, is in fact a Hindu. These anti-development forces, however, fail to understand Hinduism. It is important to remember that Hinduism is not a way of life or an ancient system of beliefs and traditions with space for multiple identities, but instead a little certificate signed by the Sarsanghchalak in Nagpur and countersigned by three prime-time news television anchors. In the absence of that certificate, no leader is capable of fighting corruption or of reviving small-scale industry in Gujarat. This is a well-understood economic fact - and in case you still have doubts, I'm sure that by next week no doubt several quotes by Nobel Prize-winning economists testifying its truth will arrive in your WhatsApp inbox. Other important issues of livelihood and good governance are also being raised by the BJP, including the question of whether the Gandhi Congress cheered the release of 9/11 mastermind Hafiz Saeed from prison in Pakistan, and what Rahul Gandhi may have said seven years ago about "Hindu terror".
Congress vice president Rahul Gandhi at the Somnath Temple in Gujarat
All fans of vikas
will be overjoyed that, rather than playing the divisive identity politics associated with the discredited opposition, the ruling party and its acolytes on TV, Twitter and Facebook have kept the focus squarely on whether Rahul Gandhi is lying about his religion. When Narendra Modi confirmed his identity as the political avatar of Hindu nationalism by refusing to wear a skullcap in 2014, that was of course a determined rejection of identity politics - one that his BJP has continued to this day. When, in 2006, Rahul Gandhi declared before members of his party that the national flag was his religion, he was clearly laying himself open to questions about his personal faith and therefore his commitment to development and job growth. It is unfortunate that he failed to learn appropriate lessons from the Prime Minister, who told Parliament in 2015 that his government's only religion is "India first" and its only holy book the Constitution. The difference in approach between the two leaders is plain to even the meanest intelligence.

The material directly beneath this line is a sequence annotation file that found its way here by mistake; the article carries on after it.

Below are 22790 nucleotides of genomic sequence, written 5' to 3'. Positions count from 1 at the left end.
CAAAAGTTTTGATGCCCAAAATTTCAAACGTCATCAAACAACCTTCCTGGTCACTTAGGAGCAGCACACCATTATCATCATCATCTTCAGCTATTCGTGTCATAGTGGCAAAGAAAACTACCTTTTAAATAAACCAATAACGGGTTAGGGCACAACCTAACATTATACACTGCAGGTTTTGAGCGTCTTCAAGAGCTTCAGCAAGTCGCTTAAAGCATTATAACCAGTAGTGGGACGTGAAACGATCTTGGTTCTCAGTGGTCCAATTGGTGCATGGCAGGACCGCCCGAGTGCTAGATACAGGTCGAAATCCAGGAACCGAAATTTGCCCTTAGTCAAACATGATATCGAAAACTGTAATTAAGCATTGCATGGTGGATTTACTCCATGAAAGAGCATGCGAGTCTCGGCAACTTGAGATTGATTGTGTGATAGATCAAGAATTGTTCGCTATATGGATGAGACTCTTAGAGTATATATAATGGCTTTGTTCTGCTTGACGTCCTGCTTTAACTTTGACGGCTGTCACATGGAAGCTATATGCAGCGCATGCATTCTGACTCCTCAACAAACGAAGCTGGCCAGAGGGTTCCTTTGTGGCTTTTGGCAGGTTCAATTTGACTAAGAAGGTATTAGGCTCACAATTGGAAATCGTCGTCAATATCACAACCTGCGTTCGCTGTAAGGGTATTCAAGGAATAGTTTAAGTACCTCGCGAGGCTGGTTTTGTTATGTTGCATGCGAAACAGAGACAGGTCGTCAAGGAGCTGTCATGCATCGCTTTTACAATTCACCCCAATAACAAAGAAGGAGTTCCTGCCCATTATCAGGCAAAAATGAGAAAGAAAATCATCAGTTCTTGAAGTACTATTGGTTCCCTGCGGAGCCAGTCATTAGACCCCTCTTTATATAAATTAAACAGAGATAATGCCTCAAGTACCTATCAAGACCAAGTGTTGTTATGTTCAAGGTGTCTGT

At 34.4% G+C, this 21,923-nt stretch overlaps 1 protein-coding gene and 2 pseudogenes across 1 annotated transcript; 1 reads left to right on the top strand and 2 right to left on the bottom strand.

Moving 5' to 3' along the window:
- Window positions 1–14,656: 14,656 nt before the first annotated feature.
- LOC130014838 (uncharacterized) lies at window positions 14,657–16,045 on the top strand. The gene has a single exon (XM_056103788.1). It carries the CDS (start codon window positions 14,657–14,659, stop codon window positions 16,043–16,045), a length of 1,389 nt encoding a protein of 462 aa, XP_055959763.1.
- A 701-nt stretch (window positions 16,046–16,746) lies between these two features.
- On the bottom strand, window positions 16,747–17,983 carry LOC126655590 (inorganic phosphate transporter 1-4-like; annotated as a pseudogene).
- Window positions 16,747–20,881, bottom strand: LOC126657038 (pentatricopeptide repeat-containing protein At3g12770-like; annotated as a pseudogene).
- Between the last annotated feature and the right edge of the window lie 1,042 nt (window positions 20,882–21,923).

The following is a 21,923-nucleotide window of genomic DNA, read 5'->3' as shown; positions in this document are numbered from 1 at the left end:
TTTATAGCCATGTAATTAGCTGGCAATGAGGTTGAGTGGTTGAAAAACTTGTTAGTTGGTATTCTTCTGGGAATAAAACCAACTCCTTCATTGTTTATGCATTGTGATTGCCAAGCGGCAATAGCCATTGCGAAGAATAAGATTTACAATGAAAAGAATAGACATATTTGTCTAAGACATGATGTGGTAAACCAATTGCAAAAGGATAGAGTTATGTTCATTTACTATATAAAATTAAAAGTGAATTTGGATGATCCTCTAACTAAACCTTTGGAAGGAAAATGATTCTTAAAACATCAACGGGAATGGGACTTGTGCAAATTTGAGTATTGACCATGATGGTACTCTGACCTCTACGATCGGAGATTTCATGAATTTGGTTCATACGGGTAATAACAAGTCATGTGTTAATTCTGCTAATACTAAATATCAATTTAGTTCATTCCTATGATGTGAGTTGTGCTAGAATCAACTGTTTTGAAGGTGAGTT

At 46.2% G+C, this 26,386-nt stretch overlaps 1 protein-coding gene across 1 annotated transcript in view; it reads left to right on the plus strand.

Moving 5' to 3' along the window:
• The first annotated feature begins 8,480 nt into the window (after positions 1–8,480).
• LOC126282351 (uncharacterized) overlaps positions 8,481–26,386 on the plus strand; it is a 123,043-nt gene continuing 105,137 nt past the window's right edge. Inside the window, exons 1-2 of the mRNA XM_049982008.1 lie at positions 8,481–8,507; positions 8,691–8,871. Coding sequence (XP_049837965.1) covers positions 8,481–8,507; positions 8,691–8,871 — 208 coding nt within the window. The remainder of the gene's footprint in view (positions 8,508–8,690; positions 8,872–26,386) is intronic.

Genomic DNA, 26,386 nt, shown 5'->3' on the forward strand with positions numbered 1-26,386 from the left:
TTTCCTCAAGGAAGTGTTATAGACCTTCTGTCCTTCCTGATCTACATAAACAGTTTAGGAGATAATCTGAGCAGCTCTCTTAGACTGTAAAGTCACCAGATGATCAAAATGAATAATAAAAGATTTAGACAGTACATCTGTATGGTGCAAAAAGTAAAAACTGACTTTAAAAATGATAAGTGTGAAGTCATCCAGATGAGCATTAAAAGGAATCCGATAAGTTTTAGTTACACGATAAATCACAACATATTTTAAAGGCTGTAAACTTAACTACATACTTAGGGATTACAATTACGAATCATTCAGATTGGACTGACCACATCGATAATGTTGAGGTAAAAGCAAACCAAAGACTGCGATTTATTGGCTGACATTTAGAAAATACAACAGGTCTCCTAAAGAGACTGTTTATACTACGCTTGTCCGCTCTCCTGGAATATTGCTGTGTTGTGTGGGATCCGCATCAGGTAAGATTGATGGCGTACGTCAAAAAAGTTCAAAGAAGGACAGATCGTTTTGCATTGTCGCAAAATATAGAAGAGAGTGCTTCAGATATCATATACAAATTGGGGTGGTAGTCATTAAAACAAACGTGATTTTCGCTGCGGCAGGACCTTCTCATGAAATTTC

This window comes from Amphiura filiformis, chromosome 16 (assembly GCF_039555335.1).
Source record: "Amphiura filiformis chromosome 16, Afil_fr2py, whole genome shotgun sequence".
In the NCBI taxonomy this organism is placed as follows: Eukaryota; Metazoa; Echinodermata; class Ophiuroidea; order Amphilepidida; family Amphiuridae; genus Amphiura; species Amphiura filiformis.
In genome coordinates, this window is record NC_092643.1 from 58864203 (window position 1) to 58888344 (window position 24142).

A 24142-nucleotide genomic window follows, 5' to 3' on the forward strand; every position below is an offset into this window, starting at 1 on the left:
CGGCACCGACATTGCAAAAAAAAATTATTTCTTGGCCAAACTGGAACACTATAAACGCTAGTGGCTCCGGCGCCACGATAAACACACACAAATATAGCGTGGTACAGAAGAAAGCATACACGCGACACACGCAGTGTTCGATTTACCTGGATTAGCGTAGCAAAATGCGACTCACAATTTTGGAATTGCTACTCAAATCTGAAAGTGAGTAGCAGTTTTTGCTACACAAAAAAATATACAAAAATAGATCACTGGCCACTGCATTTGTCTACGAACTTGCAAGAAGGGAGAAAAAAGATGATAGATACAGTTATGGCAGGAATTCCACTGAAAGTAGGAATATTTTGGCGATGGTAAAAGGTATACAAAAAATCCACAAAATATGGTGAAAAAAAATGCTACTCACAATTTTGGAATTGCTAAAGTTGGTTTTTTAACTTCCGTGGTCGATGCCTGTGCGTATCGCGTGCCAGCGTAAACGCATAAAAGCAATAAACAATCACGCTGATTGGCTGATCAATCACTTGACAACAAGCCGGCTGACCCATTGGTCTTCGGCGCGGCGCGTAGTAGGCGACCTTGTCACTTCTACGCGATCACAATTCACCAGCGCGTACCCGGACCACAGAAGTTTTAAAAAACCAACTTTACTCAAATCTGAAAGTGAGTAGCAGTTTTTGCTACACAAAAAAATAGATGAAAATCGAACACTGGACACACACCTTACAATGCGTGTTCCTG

Gujarat's development aspirations, highlighted in this discussion of temples, sacred threads, and Pakistan, will no doubt result in a walkover for the BJP in the elections. Given the lack of drama in these state elections, we should instead focus intently on the real contest: for the post currently occupied by Rahul Gandhi's mother, also named Gandhi. The startling and shocking question that has been bravely raised: Is the contest rigged in favour of Rahul Gandhi? Much-needed political excitement is being provided, to a country starved by a single-minded focus on development, by the split in India's most prominent and influential political family: the Poonawallas. It is to be hoped that this election will be free and fair. If it is, I am sure that Rahul Gandhi is in for a fight in his campaign to lead the Gandhi Congress. Certainly in Gujarat, the home of development-focused politics, the electoral battle is practically over. (Mihir Swarup Sharma is a fellow at the Observer Research Foundation.)Disclaimer: The opinions expressed within this article are the personal opinions of the author. The facts and opinions appearing in the article do not reflect the views of NDTV and NDTV does not assume any responsibility or liability for the same.